With cross-sector skills shortages at acute levels, implementing an effective talent management strategy is more important than ever

Globally, 75% of HR professionals who are having difficulty recruiting believe there is a skills shortage in candidates for job openings — particularly for technical skills.

As an example, in the United States, the demand for healthcare practitioners exceeds supply by 44%.

According to economic forecasts, this skills gap is only set to increase. Last year, the World Economic Forum reported that “skills gaps across all industries are poised to grow in the Fourth Industrial Revolution.”

To complicate matters further, low unemployment is currently a fact of life in various established and growing markets: from the US to South Korea. In the UK, the unemployment rate is at a 45-year low, while the US unemployment levels sit at a lowly 3.5%. For employers, the reality of a skills-short, candidate-short market is inescapable.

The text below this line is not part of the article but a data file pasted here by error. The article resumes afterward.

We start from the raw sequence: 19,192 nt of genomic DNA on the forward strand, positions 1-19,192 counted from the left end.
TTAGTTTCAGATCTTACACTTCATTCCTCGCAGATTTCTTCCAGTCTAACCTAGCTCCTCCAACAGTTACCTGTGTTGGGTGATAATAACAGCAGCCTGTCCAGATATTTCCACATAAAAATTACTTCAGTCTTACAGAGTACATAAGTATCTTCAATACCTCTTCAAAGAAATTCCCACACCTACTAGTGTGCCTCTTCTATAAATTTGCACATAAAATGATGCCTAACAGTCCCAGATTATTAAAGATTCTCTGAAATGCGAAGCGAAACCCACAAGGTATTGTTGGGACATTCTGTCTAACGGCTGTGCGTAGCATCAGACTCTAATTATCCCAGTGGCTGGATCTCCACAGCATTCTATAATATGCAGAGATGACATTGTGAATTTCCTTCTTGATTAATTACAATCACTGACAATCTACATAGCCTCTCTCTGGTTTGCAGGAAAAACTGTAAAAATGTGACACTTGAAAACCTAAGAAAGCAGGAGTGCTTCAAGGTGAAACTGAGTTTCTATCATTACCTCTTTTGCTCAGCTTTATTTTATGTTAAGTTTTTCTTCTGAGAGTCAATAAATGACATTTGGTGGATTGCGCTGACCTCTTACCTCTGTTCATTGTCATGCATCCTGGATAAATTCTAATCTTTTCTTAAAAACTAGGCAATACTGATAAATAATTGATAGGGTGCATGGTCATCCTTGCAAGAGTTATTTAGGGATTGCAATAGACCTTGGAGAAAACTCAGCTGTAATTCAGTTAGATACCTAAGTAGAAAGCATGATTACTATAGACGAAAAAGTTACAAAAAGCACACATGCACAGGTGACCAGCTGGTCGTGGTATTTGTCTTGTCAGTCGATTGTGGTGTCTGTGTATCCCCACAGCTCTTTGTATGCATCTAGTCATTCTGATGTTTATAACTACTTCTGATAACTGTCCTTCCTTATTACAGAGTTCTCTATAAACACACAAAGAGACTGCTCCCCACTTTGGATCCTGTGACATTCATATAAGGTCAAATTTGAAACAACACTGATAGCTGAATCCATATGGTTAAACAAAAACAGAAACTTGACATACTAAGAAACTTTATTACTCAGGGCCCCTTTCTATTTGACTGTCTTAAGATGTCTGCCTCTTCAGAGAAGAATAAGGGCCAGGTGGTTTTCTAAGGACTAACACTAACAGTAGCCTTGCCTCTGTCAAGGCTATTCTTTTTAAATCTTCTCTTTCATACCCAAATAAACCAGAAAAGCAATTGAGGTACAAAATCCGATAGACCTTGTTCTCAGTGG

With automation on the rise and traditional manufacturing jobs declining, the skills gap is only set to widen in the 2020s. In such a climate, companies need to be smarter than ever about their talent management strategy.

Talent management is more than a numbers game. For long-term success, the focus has to be on retaining and developing people

We’ve all heard the mantra “people are more important than ever.” All too often, however, businesses focus too much of their time on a particular kind of person: namely, potential candidates. With suitable talent few and far between, such a strategy carries no guarantee of success.